ASCE calls independent panel amid claims of WTC, Katrina cover-up
The American Society of Civil Engineers has convened an independent panel to investigate the most recent allegations that it covered up catastrophic design flaws while investigating national disasters for the federal government. Critics accuse the organization of covering up engineering mistakes, downplaying the need to alter building standards, and using the investigations to protect engineers and government agencies from lawsuits.
The American Society of Civil Engineers (ASCE) has convened an independent panel to investigate investigations that it covered up catastrophic design flaws while investigating national disasters for the federal government.
Engineers have accused the ASCE of covering up design flaws while investigating the 2001 attack on the World Trade Center and the levee failures caused by Hurricane Katrina in 2005. In these two cases, the federal government paid ASCE to investigate what went wrong with the building structures and levees.
Critics accuse the organization of covering up engineering mistakes, downplaying the need to alter building standards, and using the investigations to protect engineers and government agencies from lawsuits.
Similar accusations arose after both disasters, but the most recent allegations have pressured ASCE to ask an independent panel to look into the claims.
"They [ASCE] want to make sure that they do things the right way and that they learn lessons from the studies they do," said Sherwood Boelhert, a retired Republican congressman from New York who heads the panel. He led the House Science Committee for six years.
The panel is expected to issue a report by the end of April and may recommend that the society stop taking money from government agencies for disaster investigations.
The engineering group says it takes the allegations seriously, but it has declined to comment until completion of the panel's report and an internal ethics review.
In the World Trade Center case, critics contend the engineering society wrongly concluded skyscrapers cannot withstand getting hit by airplanes. In the hurricane investigation, it was accused of suggesting that the power of the storm was as big a problem as the poorly designed levees.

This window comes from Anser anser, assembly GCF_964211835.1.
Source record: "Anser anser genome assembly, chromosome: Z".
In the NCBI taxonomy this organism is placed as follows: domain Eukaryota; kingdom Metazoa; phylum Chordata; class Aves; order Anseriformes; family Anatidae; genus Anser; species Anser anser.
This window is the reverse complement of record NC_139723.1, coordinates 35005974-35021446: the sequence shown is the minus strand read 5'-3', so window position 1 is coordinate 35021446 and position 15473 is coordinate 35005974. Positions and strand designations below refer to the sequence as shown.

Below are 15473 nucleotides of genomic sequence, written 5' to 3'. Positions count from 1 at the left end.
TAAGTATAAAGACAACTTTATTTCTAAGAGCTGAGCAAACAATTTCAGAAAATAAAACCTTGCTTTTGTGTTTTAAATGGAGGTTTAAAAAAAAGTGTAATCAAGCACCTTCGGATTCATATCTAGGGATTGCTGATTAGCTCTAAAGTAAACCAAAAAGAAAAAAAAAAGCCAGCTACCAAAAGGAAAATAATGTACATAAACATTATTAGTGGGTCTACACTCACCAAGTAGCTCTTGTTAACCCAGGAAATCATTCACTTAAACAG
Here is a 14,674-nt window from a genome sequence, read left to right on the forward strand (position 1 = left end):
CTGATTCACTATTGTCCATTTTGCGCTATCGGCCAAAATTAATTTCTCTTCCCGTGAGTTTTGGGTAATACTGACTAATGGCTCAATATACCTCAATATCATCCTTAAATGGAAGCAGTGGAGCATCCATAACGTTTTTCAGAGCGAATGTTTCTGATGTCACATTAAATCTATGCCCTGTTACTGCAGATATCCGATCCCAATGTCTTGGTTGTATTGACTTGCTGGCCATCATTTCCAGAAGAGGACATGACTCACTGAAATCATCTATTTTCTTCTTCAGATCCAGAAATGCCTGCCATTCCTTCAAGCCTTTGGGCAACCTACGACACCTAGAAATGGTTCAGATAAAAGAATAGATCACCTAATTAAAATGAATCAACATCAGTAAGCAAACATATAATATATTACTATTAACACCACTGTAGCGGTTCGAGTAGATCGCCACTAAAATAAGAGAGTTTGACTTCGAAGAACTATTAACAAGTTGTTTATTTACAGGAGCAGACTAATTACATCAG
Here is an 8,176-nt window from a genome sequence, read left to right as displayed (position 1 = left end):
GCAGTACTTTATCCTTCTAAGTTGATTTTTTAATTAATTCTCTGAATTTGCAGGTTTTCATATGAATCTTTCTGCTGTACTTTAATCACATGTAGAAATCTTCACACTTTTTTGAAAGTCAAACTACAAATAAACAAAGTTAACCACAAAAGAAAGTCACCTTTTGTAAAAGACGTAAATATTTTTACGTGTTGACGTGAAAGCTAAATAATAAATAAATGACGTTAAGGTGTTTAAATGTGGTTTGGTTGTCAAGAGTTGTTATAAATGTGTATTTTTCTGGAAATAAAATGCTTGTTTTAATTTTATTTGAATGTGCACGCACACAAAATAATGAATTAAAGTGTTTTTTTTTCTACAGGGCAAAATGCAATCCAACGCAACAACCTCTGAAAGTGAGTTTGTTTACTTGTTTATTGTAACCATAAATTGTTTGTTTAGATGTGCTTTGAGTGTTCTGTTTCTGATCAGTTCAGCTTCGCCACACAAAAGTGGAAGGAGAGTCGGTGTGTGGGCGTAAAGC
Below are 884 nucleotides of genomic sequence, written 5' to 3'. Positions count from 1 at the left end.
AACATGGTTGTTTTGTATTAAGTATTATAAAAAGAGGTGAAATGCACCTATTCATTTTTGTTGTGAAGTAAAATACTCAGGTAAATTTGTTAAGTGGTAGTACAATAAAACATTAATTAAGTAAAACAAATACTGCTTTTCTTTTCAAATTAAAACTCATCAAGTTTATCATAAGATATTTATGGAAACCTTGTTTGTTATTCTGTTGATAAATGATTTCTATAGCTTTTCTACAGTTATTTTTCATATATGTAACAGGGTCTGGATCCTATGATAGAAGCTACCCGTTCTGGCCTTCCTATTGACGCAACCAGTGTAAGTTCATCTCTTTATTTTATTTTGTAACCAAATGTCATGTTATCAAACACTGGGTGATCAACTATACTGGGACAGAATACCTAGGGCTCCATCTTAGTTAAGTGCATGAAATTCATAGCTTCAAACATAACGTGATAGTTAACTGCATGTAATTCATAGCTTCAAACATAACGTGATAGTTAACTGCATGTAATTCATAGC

The group has about 140,000 members and is based in Reston, Va. It sets engineering standards and codes and publishes technical books and a glossy magazine. Members testify regularly before Congress and issue an annual report on the state of the nation's public works projects.
The society received a $1.1 million grant from the Army Corps of Engineers to study the levee failures. Similarly, the Federal Emergency Management Agency paid the group about $257,000 to investigate the World Trade Center collapse.
Read the executive summary of the ASCE and FEMA study of the World Trade Center.
Read ASCE’s study of New Orleans’ levees.
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Annual Salary Survey
Before the calendar turned, 2016 already had the makings of a pivotal year for manufacturing, and for the world.
There were the big events for the year, including the United States as Partner Country at Hannover Messe in April and the 2016 International Manufacturing Technology Show in Chicago in September. There's also the matter of the U.S. presidential elections in November, which promise to shape policy in manufacturing for years to come.
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Read more: 2015 Salary Survey